The configuration is almost the same, except we're operating on ports 8080 to 8082. Combining them together, we get the full configuration here. And what's extremely nice, is that all this configuration is located in the web UI on our live Prometheus server. So let's explore that now.
We're going to be taking a quick tour of the Promethean's web UI now, so that you'll feel more comfortable when you scan at your own at the end of this course. Let's jump onto the landing page. This landing page has all we need. This is it. There's no more.
Here, we have our top level menu bars of alerts, graph, and status. There, we have our PromQL expression bar where we can execute PromQL statements against the metrics that we have collected. And lastly, we have our graph and console. Graph will give us a visual representation of the metrics that we're interested in. And console will give us a raw plain text format.
Let's take a look at some raw metrics now that this Prometheus server has exposed for itself. Here's the raw plain text format that Prometheus's exposing on its /metrics URI. This URI is exposing itself on itself for the Prometheus server, which means that it's scraping itself and collecting information about the instance.
Let's move on to some PromQL examples that we're going to see on the dashboard starting with go_info. "go_info" is just collecting information about the Go version that's being ran on in all of our instances. You'll see that we have four elements, one for each node, and one for the Prometheus version. You'll also see that there's included the labels for group, instance, job and version. This includes the Go version, the job that we're calling and the instance location.
If we have different metrics with the same dimensional labels you can apply binary operators to them. For example, this expression returns the total Go memory usage in mebibytes for these instances. You can also see the discovered labels and target labels under service discovery which is under the status page. We've seen this before but these are for the three extra node exporters.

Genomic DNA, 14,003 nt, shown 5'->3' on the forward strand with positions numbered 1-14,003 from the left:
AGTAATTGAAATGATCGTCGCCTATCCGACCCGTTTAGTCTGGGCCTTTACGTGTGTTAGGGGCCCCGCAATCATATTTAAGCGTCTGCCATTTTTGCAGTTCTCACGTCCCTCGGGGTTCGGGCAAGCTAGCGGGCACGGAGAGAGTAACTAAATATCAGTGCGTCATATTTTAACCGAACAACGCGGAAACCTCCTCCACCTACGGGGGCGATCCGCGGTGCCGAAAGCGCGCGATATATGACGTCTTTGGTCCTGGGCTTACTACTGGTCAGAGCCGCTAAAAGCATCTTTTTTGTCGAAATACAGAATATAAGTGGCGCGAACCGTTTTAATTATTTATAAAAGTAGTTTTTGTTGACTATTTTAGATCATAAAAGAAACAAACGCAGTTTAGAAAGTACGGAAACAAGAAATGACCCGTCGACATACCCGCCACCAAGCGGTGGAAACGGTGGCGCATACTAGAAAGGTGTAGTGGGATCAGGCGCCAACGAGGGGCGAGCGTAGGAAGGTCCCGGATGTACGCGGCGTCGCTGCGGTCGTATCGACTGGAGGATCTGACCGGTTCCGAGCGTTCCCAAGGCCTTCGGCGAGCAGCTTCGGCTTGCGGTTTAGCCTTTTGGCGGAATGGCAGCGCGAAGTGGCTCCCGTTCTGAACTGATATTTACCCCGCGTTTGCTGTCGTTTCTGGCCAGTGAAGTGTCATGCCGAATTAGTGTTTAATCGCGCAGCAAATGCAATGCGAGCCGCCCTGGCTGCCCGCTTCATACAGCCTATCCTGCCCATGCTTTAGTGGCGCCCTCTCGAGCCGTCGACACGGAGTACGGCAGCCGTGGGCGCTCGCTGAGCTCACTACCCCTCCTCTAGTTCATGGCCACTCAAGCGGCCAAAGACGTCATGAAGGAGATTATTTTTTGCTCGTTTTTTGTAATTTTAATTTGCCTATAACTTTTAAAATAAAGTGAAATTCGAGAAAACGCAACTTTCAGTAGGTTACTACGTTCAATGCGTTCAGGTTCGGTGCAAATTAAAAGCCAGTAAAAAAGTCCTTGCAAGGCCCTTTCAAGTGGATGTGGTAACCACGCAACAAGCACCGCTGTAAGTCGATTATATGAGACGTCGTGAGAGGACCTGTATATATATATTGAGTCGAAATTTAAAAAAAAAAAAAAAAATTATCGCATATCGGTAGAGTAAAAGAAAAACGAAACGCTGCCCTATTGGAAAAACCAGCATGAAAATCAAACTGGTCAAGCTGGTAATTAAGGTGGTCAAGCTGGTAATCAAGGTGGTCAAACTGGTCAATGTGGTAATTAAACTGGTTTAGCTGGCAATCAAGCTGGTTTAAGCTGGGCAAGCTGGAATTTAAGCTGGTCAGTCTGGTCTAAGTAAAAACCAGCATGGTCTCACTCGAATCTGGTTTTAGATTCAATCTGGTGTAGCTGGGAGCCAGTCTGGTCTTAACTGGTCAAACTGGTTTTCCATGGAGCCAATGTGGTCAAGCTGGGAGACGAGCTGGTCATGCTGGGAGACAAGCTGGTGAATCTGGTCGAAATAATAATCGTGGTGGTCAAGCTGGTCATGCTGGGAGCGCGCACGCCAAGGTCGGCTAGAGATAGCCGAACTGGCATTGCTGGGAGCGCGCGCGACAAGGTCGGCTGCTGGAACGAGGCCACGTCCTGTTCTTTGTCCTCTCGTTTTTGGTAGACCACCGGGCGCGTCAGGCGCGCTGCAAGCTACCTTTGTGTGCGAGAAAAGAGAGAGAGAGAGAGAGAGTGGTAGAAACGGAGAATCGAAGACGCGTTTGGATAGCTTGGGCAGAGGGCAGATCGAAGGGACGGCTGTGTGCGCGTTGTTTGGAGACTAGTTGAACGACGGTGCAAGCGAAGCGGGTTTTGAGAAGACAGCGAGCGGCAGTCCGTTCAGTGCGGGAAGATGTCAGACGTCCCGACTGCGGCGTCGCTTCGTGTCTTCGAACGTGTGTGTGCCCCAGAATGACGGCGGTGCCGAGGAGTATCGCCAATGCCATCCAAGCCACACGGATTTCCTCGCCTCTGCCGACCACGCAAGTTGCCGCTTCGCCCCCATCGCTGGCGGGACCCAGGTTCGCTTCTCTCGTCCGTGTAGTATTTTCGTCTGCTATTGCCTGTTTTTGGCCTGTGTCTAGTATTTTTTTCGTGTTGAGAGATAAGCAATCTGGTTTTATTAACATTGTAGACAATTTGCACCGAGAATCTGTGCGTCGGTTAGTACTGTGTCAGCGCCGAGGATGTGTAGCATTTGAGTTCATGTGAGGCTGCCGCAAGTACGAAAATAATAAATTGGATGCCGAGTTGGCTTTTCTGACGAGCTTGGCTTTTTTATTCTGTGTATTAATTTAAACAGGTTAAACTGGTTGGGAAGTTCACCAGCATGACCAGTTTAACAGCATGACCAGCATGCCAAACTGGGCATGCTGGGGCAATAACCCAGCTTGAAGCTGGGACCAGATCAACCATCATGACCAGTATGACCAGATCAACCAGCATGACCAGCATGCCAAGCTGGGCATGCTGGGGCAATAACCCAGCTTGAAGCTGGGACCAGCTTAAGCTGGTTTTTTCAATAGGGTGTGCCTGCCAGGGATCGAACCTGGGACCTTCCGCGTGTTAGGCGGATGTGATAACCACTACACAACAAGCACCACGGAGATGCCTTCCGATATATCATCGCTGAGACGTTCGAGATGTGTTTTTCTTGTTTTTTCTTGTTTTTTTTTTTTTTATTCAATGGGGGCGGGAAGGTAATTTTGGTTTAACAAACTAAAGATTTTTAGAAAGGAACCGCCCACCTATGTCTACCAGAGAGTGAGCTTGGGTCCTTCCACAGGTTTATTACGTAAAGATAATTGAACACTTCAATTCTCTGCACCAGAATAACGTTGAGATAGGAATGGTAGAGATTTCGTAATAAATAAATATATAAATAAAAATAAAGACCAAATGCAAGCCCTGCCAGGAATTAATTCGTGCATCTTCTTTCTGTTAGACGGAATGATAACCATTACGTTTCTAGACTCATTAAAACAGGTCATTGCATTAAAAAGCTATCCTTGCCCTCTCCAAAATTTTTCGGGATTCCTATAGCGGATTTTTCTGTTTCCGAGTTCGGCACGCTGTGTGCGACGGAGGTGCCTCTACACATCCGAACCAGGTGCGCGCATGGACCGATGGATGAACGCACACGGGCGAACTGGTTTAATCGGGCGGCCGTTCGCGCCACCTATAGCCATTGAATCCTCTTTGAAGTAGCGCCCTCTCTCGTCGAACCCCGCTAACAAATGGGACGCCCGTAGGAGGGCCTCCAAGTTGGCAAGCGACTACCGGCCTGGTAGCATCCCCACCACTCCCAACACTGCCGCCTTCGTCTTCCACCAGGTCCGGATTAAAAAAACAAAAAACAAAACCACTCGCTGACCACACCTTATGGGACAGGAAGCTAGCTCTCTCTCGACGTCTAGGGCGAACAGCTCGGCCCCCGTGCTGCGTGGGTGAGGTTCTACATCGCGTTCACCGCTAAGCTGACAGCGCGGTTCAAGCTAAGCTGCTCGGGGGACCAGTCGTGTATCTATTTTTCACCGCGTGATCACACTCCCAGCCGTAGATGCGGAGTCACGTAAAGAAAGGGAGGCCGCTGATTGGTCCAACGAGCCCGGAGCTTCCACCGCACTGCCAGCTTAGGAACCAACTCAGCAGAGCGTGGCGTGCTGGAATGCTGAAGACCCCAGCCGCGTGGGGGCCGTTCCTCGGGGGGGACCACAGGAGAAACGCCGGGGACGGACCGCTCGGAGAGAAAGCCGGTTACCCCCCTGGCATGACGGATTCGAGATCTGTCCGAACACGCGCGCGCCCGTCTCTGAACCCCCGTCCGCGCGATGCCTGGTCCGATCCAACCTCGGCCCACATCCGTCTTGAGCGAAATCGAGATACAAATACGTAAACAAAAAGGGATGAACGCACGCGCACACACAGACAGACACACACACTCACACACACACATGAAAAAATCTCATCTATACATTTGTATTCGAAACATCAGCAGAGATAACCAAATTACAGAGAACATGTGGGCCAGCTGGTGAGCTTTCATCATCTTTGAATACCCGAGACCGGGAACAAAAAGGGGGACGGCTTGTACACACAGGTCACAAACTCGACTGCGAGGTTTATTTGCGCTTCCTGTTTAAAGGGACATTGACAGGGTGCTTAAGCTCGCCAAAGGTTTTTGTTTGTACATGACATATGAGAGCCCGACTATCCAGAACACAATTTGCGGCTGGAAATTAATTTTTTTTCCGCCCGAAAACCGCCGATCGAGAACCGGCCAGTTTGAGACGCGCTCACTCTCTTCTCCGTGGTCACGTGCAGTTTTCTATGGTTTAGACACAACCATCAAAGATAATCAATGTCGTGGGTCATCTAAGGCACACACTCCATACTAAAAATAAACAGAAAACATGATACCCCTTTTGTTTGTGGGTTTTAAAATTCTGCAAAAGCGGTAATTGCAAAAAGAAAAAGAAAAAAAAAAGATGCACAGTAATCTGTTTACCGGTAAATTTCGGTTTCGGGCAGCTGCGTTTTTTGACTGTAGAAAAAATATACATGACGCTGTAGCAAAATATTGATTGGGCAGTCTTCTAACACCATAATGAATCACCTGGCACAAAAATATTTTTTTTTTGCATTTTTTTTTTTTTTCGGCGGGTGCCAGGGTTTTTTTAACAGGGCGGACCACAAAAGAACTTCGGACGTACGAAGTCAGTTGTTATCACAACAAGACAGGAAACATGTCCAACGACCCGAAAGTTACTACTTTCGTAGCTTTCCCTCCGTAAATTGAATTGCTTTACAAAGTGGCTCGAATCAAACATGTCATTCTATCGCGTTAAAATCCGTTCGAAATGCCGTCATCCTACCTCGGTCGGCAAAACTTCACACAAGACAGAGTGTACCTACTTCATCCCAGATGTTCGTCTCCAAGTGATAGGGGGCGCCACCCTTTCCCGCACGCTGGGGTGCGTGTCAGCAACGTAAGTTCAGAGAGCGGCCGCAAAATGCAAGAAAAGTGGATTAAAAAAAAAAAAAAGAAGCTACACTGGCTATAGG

Here is the YAML configuration that we've previously discussed, shown in the status configuration. It's a nice, easy way to see what is running on your live Prometheus server and it's easy to copy to clipboard. The second to last component of Prometheus is the alert manager. And it does exactly what it says. It handles alerts sent by client applications and sends them along their way and routes them to the correct receiver, whether that be email, PagerDuty or another application of your choice.
The alert manager has ways to group alerts into a single notification. So you're not alerted every single time an instance may be failing. It also has the ability to prevent alerts from triggering if another alert is going on. For example, if alert X is alerting, don't trigger alert Y. This could be useful in case if an entire cluster is down, we don't need to know all the specific instances within that cluster and their alerts.
There's ability to mute alerts for given period of time. And there's high availability with multi cluster support through a command line plug. Exporters are the cream of the crop for Prometheus. Exporters as their name sounds are open-sourced generally. They're tailored for Prometheuses and here's how they work. They grab metrics for Prometheuses. They alter those metrics into a Prometheus format using a client library such as Go, Java, Python, Ruby. And then they typically start a web server for themselves to be scraped upon.
In our upcoming example, we're going to be seeing that the node exporters expose their metrics on the same Prometheus's metrics, URI /metrics. There's a very extensive list of exporters already created. Which makes it easy to integrate with your deployment.
Okay. That's enough lecturing. Let's actually see an example Prometheus live and in action. If you wanna follow along and jump along with me go ahead and clone the rebuild that's been provided for this course and run the letsgo.bash script. This will get your Prometheus environment up and running with the Prometheus server and three node exporters, with those node exporters being scraped from Prometheus.
Jonathan Lewey is a DevOps Content Creator at Cloud Academy. With experience in the Networking and Operations of the traditional Information Technology industry, he has also lead the creation of applications for corporate integrations, and served as a Cloud Engineer supporting developer teams. Jonathan has a number of specialities including: a Cisco Certified Network Associate (R&S / Sec), an AWS Developer Associate, an AWS Solutions Architect, and is certified in Project Management.